The Trump administration last week announced steps that could lead to the importation of prescription drugs from Canada, where prices are lower. It is a goal supported by President Trump, but long opposed by many Republicans.
This latest initiative would allow states, pharmacies and drugmakers to seek federal approval for demonstration projects to import drugs that are similar or identical to drugs already approved by the U.S. Food and Drug Administration. But the prospects for this plan are uncertain, given the failure of the administration’s last two proposals to lower drug prices, which involved linking the prices of certain drugs to an international pricing index and requiring transparency by revealing the price on a drug’s advertising.
Earlier proposals to import lower-priced drugs from Canada haven’t been successful. In 2003 Congress authorized the Health and Human Services secretary to issue regulations to permit the importation of prescription drugs from Canada — but only after the secretary certified to Congress that such imports would “pose no additional risk to the public’s health and safety” and “result in a significant reduction in the cost of covered products to the American consumer.” No secretary has made this certification.
Since 2003, federal legislators and several states have made various other proposals for drug importation from Canada, but Canadian officials have long warned against drug importation, citing concerns about shortages. “Canada cannot be a drugstore for the United States of America; 280 million people cannot expect us to supply drugs to them on a continuous, uncontrolled basis,” then-Health Minister Ujjal Dosanjh said in 2005.
Instead of pushing for piecemeal steps that will continually run into political opposition and legal challenges, the administration should take a broader approach — by establishing reciprocity of drug approvals by foreign regulatory agencies whose regulatory evaluations are comparable to the FDA’s.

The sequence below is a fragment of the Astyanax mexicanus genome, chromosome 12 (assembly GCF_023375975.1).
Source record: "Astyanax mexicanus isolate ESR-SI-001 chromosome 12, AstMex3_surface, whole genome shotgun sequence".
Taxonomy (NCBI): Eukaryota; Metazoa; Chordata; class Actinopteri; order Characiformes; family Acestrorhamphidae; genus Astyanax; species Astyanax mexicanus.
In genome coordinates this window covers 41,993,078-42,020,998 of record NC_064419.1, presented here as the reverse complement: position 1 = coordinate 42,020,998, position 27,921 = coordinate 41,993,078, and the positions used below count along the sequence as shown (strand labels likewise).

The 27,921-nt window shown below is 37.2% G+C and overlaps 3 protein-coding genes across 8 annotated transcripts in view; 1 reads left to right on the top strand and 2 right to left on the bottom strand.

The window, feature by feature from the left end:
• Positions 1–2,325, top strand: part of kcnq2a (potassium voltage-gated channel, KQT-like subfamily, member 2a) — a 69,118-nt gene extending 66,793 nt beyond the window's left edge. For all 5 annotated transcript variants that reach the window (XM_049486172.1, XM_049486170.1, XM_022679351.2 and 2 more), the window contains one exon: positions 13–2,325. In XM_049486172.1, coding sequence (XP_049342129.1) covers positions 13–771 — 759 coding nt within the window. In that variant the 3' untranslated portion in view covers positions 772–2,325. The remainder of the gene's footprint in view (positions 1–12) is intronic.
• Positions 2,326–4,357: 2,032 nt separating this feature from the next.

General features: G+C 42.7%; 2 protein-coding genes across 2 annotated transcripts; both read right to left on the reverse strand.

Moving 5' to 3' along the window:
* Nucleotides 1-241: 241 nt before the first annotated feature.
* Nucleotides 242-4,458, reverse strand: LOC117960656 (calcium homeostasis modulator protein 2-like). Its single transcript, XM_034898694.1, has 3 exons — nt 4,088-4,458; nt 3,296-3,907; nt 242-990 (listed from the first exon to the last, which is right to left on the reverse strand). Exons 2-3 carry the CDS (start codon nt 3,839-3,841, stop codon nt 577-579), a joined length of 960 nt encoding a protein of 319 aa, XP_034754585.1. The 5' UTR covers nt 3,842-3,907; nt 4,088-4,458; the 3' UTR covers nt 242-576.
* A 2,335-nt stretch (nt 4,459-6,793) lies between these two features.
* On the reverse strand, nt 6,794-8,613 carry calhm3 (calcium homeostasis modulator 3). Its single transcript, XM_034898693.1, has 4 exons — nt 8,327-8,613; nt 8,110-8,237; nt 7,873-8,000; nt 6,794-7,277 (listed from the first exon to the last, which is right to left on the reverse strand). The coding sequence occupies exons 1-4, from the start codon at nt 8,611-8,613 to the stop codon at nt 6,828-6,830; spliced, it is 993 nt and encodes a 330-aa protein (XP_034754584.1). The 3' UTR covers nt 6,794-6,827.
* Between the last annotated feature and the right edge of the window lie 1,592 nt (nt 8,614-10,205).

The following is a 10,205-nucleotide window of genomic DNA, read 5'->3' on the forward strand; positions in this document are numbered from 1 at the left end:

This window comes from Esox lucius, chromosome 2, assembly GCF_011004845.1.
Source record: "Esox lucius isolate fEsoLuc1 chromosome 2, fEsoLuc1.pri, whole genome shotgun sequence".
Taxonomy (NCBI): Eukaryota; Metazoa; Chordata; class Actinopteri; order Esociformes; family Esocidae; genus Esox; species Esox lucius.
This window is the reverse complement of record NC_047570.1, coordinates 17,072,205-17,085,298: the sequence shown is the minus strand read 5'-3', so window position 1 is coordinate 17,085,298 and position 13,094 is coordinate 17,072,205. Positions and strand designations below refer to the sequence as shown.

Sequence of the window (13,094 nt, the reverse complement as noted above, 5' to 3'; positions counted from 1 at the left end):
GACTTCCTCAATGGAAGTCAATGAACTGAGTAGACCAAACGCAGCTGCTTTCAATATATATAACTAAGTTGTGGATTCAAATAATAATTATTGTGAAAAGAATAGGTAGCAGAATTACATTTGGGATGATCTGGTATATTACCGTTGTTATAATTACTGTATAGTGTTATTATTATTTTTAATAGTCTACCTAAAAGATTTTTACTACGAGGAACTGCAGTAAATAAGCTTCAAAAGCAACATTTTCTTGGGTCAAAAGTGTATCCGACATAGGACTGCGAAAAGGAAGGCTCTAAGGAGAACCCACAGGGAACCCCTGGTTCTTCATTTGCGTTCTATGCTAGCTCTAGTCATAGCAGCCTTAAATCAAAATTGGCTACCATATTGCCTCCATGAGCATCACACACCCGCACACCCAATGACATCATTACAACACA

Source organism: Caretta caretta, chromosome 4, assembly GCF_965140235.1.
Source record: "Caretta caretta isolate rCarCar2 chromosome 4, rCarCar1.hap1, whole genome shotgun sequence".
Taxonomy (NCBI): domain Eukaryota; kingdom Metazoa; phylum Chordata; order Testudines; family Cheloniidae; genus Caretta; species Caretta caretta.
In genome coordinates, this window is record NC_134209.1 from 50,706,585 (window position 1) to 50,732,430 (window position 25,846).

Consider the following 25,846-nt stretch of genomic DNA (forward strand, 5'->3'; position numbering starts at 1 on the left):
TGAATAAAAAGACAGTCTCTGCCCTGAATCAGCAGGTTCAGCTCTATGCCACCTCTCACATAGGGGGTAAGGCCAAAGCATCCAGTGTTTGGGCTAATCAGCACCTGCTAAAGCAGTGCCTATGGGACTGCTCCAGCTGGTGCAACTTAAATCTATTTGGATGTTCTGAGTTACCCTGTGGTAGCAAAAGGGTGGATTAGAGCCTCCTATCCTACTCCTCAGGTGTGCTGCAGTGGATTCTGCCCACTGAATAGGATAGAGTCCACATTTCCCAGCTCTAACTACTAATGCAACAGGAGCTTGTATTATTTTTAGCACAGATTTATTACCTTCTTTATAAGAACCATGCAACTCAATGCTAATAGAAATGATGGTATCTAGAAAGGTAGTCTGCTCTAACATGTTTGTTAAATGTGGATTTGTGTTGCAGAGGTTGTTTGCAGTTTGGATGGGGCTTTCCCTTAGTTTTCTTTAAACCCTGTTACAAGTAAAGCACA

That would lower regulatory costs and increase competition and access to a greater number of drugs on the market in the United States. It would also benefit patients directly, because the harm caused by FDA delays in approving certain new drugs already available in other industrialized countries are well documented.
Proposals for reciprocity are not new. The House of Representatives in 2003 passed the Pharmaceutical Market Access Act, which would have required the Health and Human Services secretary to issue regulations permitting pharmacists, wholesalers and individuals (for personal use) to import prescription drugs into the United States from 25 countries, including Australia, Canada, the European Economic Area, Israel, Japan, New Zealand and South Africa. According to the Congressional Budget Office, that measure would have saved $40 billion over 10 years.
Sen. Ted Cruz (R-Texas) and then-Rep. Ron DeSantis (R-Fla.) in 2015 and 2016 introduced a bill to establish a reciprocal marketing approval process that would have allowed the sale in the U.S. of a medical product not approved by the FDA if it had been approved in select other countries with drug approval requirements comparable to those in the United States. Twenty senators introduced a similar bill in 2017.
The National Academy of Sciences, Engineering and Medicine in its 2018 report “Making Medicines Affordable: A National Priority” included a recommendation that Congress give the FDA the authority to seek reciprocal drug approval arrangements for generic drugs and biosimilar drugs among the regulatory agencies of the U.S., the European Union and countries including Australia, Canada, Japan and New Zealand.
Reciprocity with nations that have comparable drug approval regimes would cause approval in those countries to trigger approval in the U.S. upon application by the drug manufacturer or licensee (subject to approved labeling). This would make more drugs available sooner in the U.S., increase competition and put downward pressure on prices. It could also help alleviate the pressing problem of shortages in the U.S. of certain critical drugs, like generic injectable medications commonly used in hospitals, cancer drugs, anesthetics and anti-psychotics for psychiatric emergencies. Hospitals are scrambling to find substitutes, and the FDA is severely limited in what it can do to address this problem.
Most previous attempts by the Trump administration and legislators have involved some form of price controls, which inevitably inhibit innovation and spur workarounds by industry. If Trump is committed to reducing drug prices and increasing availability, establishing reciprocity in regulatory decisions would be a good way to get there.
Henry I. Miller, a physician and molecular biologist, is a senior fellow at the Pacific Research Institute and was the founding director of the FDA’s Office of Biotechnology. John J. Cohrssen is an attorney who has worked in the executive and legislative branches of the federal government.